A shutterbug on the prowl for memorable pictures finds that Japan is an ideal hunting ground.entertainment Updated: Mar 17, 2010 01:15 IST
As a photographer, there could be few better rewards than the opportunity to shoot Japan in the height of fall. I had just won the Canon Photomarathon 2009, a national photography contest, and was en route to the island country to join winners from 14 other countries for a weeklong photo assignment.
After many sleepless nights before the trip, I finally found myself at Narita Airport in Tokyo. What struck me the moment I stepped out of the airport was the extreme sense of discipline. Even the trees along the road had been neatly pruned to the exact same size.
We first visited the Meji Shrine, right in the heart of bustling Tokyo city. Built in the traditional style with Japanese cypress and copper, the shrine commemorates Emperor Meji, who is credited with having abolished the feudal order and established a democratic government in Japan.
Our next stop was the Asakusa Sensouji Temple located in the centre of the shitamachi (or low town). This temple was completed in 645 BC, making it Tokyo’s oldest temple.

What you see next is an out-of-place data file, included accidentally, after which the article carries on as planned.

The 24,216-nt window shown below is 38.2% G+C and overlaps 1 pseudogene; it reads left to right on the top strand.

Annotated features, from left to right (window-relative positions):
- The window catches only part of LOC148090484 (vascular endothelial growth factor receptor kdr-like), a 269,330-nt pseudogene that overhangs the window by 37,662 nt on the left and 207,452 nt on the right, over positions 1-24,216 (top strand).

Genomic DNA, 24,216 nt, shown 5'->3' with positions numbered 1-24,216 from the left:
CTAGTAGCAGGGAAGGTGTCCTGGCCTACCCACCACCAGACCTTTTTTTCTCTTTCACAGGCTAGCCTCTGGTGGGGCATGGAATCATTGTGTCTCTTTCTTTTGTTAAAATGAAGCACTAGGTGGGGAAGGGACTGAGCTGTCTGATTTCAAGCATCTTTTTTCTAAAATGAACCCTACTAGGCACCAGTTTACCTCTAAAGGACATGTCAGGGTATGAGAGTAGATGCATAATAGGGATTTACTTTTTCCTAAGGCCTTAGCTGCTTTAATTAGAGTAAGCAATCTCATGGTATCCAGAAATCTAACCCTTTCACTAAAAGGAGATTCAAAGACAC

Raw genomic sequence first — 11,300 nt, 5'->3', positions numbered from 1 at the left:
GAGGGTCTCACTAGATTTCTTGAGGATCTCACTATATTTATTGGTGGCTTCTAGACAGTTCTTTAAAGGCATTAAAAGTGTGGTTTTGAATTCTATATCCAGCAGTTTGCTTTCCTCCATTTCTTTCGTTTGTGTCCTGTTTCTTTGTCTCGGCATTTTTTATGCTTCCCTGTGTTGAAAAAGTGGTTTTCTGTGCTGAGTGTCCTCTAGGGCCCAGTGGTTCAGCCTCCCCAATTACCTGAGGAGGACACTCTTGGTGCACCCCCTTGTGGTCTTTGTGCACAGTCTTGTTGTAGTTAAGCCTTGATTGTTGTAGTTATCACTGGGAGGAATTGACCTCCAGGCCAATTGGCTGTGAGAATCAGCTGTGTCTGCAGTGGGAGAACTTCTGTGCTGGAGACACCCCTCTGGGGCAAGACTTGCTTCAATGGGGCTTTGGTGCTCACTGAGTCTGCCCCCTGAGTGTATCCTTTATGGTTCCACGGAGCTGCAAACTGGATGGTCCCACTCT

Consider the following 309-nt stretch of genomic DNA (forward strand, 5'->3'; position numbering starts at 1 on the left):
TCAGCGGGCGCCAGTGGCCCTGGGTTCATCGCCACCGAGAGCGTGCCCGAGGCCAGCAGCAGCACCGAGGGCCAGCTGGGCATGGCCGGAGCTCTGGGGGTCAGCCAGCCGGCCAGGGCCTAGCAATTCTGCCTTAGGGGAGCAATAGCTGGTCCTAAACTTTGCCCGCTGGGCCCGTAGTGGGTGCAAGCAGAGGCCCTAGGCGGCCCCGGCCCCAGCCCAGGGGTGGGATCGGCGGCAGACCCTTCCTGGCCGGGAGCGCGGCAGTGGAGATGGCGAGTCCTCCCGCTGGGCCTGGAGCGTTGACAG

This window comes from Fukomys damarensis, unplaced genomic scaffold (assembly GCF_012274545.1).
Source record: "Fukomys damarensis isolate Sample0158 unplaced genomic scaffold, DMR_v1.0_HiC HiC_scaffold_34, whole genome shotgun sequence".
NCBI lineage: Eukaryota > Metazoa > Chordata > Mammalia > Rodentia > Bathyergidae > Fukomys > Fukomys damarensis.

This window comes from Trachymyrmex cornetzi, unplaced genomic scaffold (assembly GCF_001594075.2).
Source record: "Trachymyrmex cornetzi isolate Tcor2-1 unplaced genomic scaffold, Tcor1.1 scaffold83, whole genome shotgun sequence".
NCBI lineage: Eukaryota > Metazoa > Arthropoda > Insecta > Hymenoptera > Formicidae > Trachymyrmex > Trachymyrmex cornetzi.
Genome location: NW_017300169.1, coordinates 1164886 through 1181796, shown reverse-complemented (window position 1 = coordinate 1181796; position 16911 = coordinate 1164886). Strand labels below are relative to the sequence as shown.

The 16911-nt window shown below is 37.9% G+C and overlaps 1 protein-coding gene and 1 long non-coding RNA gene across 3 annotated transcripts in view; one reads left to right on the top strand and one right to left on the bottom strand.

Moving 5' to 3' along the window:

The lane leading to it, called Nakamise, is one of the oldest shopping centres in Japan. Besides typically Japanese souvenirs such as yukata (or summer kimonos) and folding fans, these shops also sell local snacks from the Asakusa region.
Mix of old and new
The ancient and the modern sometimes result in a baffling mix in Tokyo. For instance, I was amazed to see trendy young men toting iPhones and GPRS devices pulling hand rickshaws. They were so far removed from the impoverished rickshaw pullers I had encountered in Kolkata.
The next day, we visited Mt Fuji, the highest mountain in Japan. The 12,388 ft-tall dormant volcano is considered one of Japan’s ‘Three Holy Mountains’. The volcano last erupted in 1707.
We caught our first glimpse of Fuji-san (san is a Japanese mark of respect) from Lake Yamanaka, the biggest of the five lakes around Mt Fuji. We also visited the two other lakes around Fuji-san — Lake Kawaguchi that has the biggest shoreline alongside Fuji and Lake Motosu, which is a popular destination for adventure sports such as wind surfing and scuba diving.
I got a taste of Japanese hospitality at the Gokayama village, a UNESCO World Heritage Site. The village within the city of Nanto remains untouched by modernity. Its traditional gassho-style homes are over 300 years old, and guests are treated with a great amount of courtesy.
I was treated to this courtesy elsewhere in Japan too. We didn’t face any inconveniences as tourists. I came back impressed with Japanese culture, warmth and above all, the discipline that makes the country tick like clockwork.
Kaushik Chakravorty is a professional photographer based in Bombay